- Finally, the fabric characteristics will influence the seam selection. For example, French seams are used to sew lightweight fabrics only. The finished seam is pressed flat to one side; to this end, five plies of fabric are superimposed on top of each other; this would give a bulky seam if thick fabrics were used.
Generally, seams are used for:
- Joining fabric pieces together.
- Neatening raw fabric edges by:
2) attaching additional trimming or strips of fabric.
Open Lockstitch seams are used only when a component such as a zip is inserted on garments made from a woven fabric.
Both fabric edges are separately neatened using the Three Thread Overedge stitch, the right sides of the fabric pieces are placed together and joined using the 301 Lockstitch. The seam allowance is then pressed apart using an iron.
The French seam can only be used for joining lightweight fabrics for garments such as lingerie, evening wear, dresses, blouses, and skirts. A French seam is a complex seam and is therefore costly to produce and should not be used for joining seams on garments where garment cost is a critical factor. The seam is sewn using the 301 Lockstitch. The plies of fabric are fi rst sewn with the wrong sides of the fabric placed together, and then a second seam is sewn with face sides together, enclosing the raw edges of the fabric within the seam structure.
A closed seam is an economically constructed seam type used for joining garment pieces together.
The face sides of the fabric are placed together and the two plies are stitched together using one of the Overedge stitches.
The Three Thread Overedge (504) is used to create closed seams in garments such as t-shirts, underwear and sportswear made from knitted fabrics.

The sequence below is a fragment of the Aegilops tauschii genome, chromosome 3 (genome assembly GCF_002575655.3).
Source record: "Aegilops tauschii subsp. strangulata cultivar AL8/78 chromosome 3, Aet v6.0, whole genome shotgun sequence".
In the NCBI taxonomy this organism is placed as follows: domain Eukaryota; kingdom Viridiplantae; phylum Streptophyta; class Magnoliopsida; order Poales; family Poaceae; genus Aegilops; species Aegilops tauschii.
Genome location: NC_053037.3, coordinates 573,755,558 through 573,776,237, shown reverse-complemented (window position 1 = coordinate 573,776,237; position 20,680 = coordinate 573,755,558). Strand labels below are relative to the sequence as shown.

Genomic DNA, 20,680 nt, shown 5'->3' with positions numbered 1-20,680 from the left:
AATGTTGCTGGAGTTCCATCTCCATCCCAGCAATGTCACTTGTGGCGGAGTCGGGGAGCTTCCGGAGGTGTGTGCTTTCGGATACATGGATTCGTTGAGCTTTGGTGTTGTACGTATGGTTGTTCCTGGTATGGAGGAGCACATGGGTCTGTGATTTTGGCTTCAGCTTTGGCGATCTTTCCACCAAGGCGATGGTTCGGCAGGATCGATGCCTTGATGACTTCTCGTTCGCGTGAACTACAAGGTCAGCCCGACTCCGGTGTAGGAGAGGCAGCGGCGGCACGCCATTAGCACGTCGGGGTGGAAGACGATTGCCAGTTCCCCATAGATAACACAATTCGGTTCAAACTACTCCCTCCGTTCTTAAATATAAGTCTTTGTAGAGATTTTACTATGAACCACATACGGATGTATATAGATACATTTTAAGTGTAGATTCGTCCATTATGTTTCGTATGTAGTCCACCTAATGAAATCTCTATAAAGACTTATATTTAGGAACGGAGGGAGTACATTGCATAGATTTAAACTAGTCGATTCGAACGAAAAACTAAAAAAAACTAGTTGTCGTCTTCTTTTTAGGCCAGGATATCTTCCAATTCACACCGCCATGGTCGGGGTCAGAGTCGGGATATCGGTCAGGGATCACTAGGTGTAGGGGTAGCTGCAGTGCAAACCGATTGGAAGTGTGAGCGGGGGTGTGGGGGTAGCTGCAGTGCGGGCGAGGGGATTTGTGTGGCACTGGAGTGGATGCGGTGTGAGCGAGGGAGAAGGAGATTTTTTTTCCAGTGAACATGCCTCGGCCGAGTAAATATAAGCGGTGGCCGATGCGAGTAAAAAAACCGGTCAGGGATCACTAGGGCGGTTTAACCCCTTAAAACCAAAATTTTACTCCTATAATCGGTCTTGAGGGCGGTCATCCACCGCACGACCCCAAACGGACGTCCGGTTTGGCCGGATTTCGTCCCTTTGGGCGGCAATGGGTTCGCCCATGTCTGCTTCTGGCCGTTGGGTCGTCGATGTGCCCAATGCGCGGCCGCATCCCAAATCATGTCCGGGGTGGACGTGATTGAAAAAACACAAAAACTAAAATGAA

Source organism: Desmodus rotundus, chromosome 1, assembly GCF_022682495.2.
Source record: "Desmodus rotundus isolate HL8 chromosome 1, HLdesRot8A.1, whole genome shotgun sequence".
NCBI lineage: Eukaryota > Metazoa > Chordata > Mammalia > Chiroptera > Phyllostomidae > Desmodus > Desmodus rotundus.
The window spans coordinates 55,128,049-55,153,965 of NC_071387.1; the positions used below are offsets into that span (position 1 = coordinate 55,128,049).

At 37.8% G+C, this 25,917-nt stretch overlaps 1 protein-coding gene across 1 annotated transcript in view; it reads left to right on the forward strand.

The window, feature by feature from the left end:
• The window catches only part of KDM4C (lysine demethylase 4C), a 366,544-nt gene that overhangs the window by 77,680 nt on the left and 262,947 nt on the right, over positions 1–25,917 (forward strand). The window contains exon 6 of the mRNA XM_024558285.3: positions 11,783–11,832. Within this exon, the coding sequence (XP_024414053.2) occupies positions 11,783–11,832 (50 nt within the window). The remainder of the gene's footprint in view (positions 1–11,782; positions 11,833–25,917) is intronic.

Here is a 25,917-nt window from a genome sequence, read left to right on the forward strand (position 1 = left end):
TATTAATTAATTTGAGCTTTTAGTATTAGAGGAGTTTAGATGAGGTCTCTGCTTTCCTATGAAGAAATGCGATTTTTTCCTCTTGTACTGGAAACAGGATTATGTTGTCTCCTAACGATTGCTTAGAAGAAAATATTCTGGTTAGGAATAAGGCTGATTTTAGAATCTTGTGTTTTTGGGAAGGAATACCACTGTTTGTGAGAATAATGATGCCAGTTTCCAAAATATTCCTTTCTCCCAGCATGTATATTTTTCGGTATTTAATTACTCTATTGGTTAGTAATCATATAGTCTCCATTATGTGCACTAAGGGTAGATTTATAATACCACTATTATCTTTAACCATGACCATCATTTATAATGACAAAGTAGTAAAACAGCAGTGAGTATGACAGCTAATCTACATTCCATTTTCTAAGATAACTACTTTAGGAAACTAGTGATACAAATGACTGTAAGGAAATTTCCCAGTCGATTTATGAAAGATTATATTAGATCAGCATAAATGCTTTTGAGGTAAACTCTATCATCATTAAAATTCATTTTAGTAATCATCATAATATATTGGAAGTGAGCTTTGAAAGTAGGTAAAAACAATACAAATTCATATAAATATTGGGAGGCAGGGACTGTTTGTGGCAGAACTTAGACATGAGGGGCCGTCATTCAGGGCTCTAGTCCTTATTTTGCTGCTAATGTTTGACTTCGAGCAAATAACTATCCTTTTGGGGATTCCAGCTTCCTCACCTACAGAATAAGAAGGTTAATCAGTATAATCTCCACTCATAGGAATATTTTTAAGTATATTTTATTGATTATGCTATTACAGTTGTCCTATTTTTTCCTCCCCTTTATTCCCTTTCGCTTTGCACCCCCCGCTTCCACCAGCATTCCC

The Four Thread Overedge (514) closed seam is used for joining seams together when using knitted fabrics where good seam security is a vital characteristic. It can also be used for seaming garments made from lightweight woven fabrics when the seam is not subjected to any strain, such as the side seams on shirts or blouses.
The Five Thread Overedge (516) closed seam is used for seaming garments made from woven fabrics only, such as joining the side seams on skirts, trousers and dresses.
A lapped seam as aforementioned is classifi ed as a joining seam. This seam is generally sewn using a twinneedle (401), Two Thread Chainstitch machine equipped with a folder which accurately laps the fabric edges over each other, enclosing them within the seam structure.
A lapped seam is frequently known as a lapped felled seam. It is used in garments where good seam strength and durability are critical, and is frequently used in the construction of jeans and work wear garments. This seam type is also a decorative seam which is frequently used to join side seams on ‘quality’ shirts.
Neatening Raw Fabric Edges
There are a variety of diff erent methods that may be used to neaten the lower edge of a garment. The depth of the hem is determined by the garment style, fabric, cost and whether the hem is straight or curved.
A single turn hem, as shown in Figure 43, is used for hemming garments made from woven fabrics only. The fabric edge is neatened using the Three Thread Overedge stitch and then the hem is turned over by the desired amount and the hem is secured in position with the Lockstitch (301).
The width of the hem turning is determined by the shape of the fabric edge being hemmed; for example, if the edge of the fabric is curved, the hem allowance turning should be 1cm or less, whereas if the fabric edge is straight, the hem allowance turning can be more substantial.
In a double turn hem the fabric edge is turned over and turned over again then secured in position with the 301 Lockstitch machine which is equipped with a folder to double turn the fabric edge. As described above, the hem turning width is determined by the shape of the fabric edge being hemmed.
Hems on garments such as trousers, skirts, dresses, unlined jackets and coats can also be neatened using the Single Thread Blind stitch (103).
Binding is a decorative method used to finish off a neckline or armholes on garments.
The hem of a garment made from lightweight flimsy fabric can be difficult to neaten using the methods described previously. With a rolled edge hem, the hem is neatened using the Three Thread Overedge (504).
The stitch density is increased and the stitch bight is reduced to approximately 3 mm, providing a decorative finished edge.